Well you can add the Organization for Economic Cooperation and Development (OECD) to the (very) long list of folks who think US stocks are out of fucking control.
On Wednesday, the OECD released their latest global outlook and the commentary on equities is “cautious” (to put it mildly).
Their assessment mirrors the narrative emanating from virtually every analyst and economist on the planet. Simply put, valuations are sky-high and bear little resemblance to economic reality.
Further, prices seem to reflect overly optimistic assumptions about the impact of policy proposals that have very little chance of becoming law, let alone delivering the type of benefits we’d need to see to justify current valuations.
Read the excerpts from the section on equities below…
Equity prices have risen apparently in excess of fundamentals.
Global equity prices have increased on average by more than 10% since November last year, reaching historic highs in the United States and Germany (Figure 1.21). The recent rise has been driven mainly by improved risk tolerance, following heightened risk aversion in early 2016. Prices have increased by more than expected earnings and despite an increase in bond yields. However, the positive assessment of corporate earnings might be too optimistic given small changes in short and long-term consensus projections for GDP growth and inflation over the past six months, pointing to risks of equity price corrections if earnings growth disappoints.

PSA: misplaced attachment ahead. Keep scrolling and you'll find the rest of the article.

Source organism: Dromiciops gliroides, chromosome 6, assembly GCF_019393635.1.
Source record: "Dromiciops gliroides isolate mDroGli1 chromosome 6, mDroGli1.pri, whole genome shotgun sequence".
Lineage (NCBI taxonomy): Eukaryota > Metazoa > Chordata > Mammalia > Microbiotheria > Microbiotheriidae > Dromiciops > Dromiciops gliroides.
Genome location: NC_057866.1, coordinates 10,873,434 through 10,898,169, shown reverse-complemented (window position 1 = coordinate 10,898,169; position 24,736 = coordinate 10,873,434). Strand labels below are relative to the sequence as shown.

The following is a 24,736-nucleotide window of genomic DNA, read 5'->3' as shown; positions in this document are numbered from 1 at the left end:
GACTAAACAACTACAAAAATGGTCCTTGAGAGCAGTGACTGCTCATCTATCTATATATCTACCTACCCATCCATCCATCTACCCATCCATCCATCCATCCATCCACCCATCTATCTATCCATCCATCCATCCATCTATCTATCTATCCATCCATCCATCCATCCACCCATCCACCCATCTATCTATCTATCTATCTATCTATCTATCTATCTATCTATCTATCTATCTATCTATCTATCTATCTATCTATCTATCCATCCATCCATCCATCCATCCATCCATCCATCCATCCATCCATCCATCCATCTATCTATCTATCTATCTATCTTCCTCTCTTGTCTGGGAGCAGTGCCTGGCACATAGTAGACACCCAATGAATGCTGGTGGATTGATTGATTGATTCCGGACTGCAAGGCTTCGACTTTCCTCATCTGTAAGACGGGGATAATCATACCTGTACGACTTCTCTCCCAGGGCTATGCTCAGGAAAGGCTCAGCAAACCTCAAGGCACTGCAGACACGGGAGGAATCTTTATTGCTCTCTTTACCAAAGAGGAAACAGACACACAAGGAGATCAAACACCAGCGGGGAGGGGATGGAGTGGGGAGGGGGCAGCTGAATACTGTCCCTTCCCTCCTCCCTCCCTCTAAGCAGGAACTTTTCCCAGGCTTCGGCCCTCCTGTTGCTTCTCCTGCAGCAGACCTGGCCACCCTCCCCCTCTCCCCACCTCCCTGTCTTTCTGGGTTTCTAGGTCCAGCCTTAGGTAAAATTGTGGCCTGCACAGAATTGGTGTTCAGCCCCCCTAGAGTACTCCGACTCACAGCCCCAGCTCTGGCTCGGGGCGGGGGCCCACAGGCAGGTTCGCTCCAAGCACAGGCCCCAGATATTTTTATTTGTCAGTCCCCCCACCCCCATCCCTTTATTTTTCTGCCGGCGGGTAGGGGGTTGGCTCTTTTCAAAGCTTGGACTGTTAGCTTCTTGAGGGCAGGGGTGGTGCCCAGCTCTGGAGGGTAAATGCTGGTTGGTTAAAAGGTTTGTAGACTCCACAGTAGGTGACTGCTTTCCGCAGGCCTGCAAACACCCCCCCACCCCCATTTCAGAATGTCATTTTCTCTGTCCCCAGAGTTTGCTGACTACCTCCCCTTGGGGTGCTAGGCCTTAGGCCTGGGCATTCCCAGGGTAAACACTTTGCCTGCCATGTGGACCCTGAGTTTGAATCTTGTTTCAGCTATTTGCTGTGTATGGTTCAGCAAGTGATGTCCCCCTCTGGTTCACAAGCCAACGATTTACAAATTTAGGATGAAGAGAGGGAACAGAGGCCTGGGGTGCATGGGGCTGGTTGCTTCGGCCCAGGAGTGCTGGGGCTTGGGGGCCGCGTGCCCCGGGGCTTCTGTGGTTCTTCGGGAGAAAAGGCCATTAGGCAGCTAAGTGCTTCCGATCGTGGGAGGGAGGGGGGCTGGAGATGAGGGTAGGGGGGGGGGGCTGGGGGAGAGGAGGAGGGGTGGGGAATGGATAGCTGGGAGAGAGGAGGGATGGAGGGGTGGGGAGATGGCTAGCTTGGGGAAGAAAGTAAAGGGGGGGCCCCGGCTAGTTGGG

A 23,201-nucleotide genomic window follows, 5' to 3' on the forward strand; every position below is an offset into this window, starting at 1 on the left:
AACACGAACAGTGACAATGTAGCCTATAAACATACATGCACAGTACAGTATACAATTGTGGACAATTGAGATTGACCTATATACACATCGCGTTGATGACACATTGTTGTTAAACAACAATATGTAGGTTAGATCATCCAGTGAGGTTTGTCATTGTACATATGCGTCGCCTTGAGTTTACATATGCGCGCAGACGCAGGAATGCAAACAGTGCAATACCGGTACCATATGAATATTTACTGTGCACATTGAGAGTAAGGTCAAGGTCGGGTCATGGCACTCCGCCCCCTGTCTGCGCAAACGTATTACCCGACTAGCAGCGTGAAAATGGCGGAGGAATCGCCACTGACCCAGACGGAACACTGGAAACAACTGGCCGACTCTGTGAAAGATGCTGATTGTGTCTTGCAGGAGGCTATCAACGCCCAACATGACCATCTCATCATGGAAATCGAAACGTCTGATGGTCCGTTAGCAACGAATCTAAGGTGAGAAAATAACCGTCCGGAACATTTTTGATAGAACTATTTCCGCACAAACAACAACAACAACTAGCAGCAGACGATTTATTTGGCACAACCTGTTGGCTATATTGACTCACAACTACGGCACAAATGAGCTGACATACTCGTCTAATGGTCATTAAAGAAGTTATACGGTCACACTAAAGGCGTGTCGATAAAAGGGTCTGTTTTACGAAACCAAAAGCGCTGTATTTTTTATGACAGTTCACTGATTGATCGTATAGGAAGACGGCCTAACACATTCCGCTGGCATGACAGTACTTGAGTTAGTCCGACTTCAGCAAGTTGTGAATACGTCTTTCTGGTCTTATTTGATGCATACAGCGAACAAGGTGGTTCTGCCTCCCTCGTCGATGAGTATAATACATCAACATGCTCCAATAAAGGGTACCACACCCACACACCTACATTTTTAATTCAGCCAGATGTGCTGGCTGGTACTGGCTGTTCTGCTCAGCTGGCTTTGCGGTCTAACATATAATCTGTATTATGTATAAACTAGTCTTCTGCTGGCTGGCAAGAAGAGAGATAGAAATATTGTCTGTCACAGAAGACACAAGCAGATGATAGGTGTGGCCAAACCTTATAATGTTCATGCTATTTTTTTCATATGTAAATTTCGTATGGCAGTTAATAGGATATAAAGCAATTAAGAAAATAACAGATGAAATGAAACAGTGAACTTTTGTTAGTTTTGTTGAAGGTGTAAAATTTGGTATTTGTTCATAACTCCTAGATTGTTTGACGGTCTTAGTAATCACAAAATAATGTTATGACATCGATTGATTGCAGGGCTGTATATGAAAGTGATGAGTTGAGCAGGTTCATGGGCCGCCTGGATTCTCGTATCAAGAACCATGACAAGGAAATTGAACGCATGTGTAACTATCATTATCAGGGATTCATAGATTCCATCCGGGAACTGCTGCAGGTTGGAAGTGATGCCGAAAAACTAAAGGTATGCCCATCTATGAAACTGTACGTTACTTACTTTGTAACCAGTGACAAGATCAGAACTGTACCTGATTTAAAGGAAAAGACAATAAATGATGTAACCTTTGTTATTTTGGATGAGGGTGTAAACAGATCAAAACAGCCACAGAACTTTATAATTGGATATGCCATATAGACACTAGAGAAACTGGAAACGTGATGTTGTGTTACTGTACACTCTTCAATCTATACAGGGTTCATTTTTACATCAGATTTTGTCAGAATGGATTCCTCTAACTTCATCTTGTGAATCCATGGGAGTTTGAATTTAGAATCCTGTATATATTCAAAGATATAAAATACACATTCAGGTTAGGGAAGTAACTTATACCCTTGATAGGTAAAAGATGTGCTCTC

In the United States, S&P500 price-to-earnings (P/E) ratios, based on expected earnings, now significantly exceed the 30-year average.
The recent increase should be viewed in the context of very strong projected earnings growth, of around 20% in the coming 12 months. Such high growth in expected earnings may, however, exaggerate the expected benefits of possible policy initiatives, including corporate tax cuts. The rise in a widely-used metric of market valuation – the Shiller cyclically-adjusted P/E ratio which discounts recent earnings developments – to its highest level since the dot-com boom is also a worrying development. Despite this, the increase in stock prices has been accompanied by low expected stock market volatility, as measured by the VIX index (Figure 1.22).
Equity prices are vulnerable to downward revisions in earnings expectations, a faster-than-expected rise in government bond yields and investor sentiment shifts. A big correction in equity prices could weigh on economic activity via wealth effects and the financial conditions for firms (though such effects appear to have weakened in recent years). Heightened financial market volatility could also spill over to other assets and countries, with negative feedback loops. In the United States, perceived risks of a significant decline in S&P500 equity prices one-month ahead, as measured by the SKEW index, have recently risen to a record high (Figure 1.22).